My REST API returns JSON.

I'm currently returning text/plain as the MIME type, but it feels funny. Should I be returning application/x-javascript or some other type?

The second question is with regard to the HTTP status code for error conditions. If my REST API is returning an error state, I am returning as JSON

{ result: "fail", errorcode: 1024, errormesg: "That sucked. Try again!" }

Should the HTTP status code remain at 200 OK?

  • All the answers to this seem to assume that a browser is involved. My REST application sends and responds with json messages. All serialization and de-serialization is done by internally the client and server. Third party browsers have nothing to do with any of it, it's all very specific machine to very specific non-public machine. In this case the "application/ whatever_type" makes zero difference, it's all just text. "application/json" does reinforce that the data is json, but only as commentary, and this is already the very first thing anyone working with the API would know. Feb 8, 2017 at 15:32
  • 1
    @mickeyf - The fact that browsers support the HTTP protocol does not mean that M2M applications should not. If you want to write an application that doesn't support Accept and Content-Type headers (tools.ietf.org/html/rfc7231#section- you are free to do so, however other M2M developers may want to support multiple media-types (e.g., application/cbor) in a standard manner.
    – Dave
    Jun 25, 2018 at 21:08

6 Answers 6


The JSON spec suggests application/json, and that seems to be supported by the IETF and IANA registry.

On the second question, I think if the message handling fails in some way you should return a structured and standard error response as a JSON message; only if there is a failure to deliver the message to the backend handler for some reason should you consider an HTTP error code.

Update 2014-06-27: The days where clients (browsers) only worked with a 200 response are long past and the prevailing advice for RESTful APIs is to use HTTP response codes appropriate for the response, 2xx for successful responses (e.g. 201 Created for PUT; 204 No Content for DELETE) and 4xx and 5xx for all error conditions, including those from the API itself.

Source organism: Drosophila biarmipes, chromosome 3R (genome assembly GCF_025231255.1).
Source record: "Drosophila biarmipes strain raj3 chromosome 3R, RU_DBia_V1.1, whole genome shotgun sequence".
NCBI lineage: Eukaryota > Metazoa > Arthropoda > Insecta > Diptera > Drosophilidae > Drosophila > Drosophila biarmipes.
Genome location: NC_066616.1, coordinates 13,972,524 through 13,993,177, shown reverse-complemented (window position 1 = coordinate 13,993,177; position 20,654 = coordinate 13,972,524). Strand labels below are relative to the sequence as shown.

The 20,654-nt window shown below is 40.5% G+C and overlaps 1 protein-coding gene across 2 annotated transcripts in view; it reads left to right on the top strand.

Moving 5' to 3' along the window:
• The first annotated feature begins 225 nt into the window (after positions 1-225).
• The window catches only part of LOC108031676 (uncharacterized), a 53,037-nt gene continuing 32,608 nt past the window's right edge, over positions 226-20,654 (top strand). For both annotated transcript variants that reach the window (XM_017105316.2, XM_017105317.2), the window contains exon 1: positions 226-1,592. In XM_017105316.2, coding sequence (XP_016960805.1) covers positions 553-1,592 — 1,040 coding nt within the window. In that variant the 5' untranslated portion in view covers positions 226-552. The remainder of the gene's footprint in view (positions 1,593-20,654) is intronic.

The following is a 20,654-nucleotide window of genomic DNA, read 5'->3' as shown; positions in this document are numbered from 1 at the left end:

• Thanks for the link to the JSON spec. I found another stackoverflow question that points to another MIME type "text/x-json". Not sure what's the difference. stackoverflow.com/questions/95554/…
    – ashitaka
    Jan 1, 2009 at 3:38
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    For practical reasons (say for example you've got Flex's horrific HTTP client in the mix), sometimes you have to use 200 for everything. However, under normal circumstances, you want to use the most appropriate HTTP status code for the situation.
    – Bob Aman
    Oct 31, 2009 at 5:08
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    @ashitaka: That other question specifically asks how to set JSON to text/x-json. It makes no claim as to that being the correct media-type for JSON. May 25, 2011 at 18:50

The MIME type of JSON is




More specifically here:



I prefer to reply with both an HTTP error status and application specific payload.

  • 2
    It seems that David has left SO, but can anyone else support above statement and bring some arguments, why this is a good (or bad) practice? As per Software Monkey's answer above, I see, that returning a HTTP error with a valid JSON response is a wrong idea. Server should send back HTTP error only, if there is a true error.
    – trejder
    Dec 18, 2013 at 10:00

No, you shouldn't return 200 in an error condition.

It's ok to repeat the status code, or to include a more detailed error code in the response payload.


The proper Content-type to return is application/json, according to RFC 4627, which also registers the MIME type IANA (and indeed, it shows up on IANA's page). Of course, if you were to write a client, you would want to be more liberal in what you accept, and also accept others such as text/json and text/x-json.

Now, if there is an error you should not return HTTP 200, that's fundamentally non-RESTful. I know that sometimes there's not an exact match for your error, but choose the closest 4XX (client's fault) or 5XX (server's fault) errors in RFC 2616 Sections 10.4-10.5, and be more precise in the JSON.


If by "REST API" you mean that you want to follow a REST architecture then the media type to use is determined by the functionality you want to expose through the REST API. Do you want to be able to create new objects? Query a list of objects? Edit an object? If so, then a good RESTful media type to use might be vnd.collection+json because it defines a hypertext linked interface to manipulate a collection of json objects.

Note: A RESTful API could use the media type application/json, but this media type doesn't have a hypertext linked RESTful interface, so it would be an end point in the state change.

It's also completely acceptable to follow a web API architecture, where HTTP RPC calls return application/json objects, and other HTTP RPC calls manipulate those objects, and there is no hypertext link interface for using and navigating the state changes. But this isn't REST.

I like this description of REST (from the creator of REST):

REST APIS must be hypertext driven

In other words, if the engine of application state (and hence the API) is not being driven by hypertext, then it cannot be RESTful and cannot be a REST API. Period.

Also, from the discussion of that post is this example of a RESTful application: Lost Boys's Spam-E REST Application


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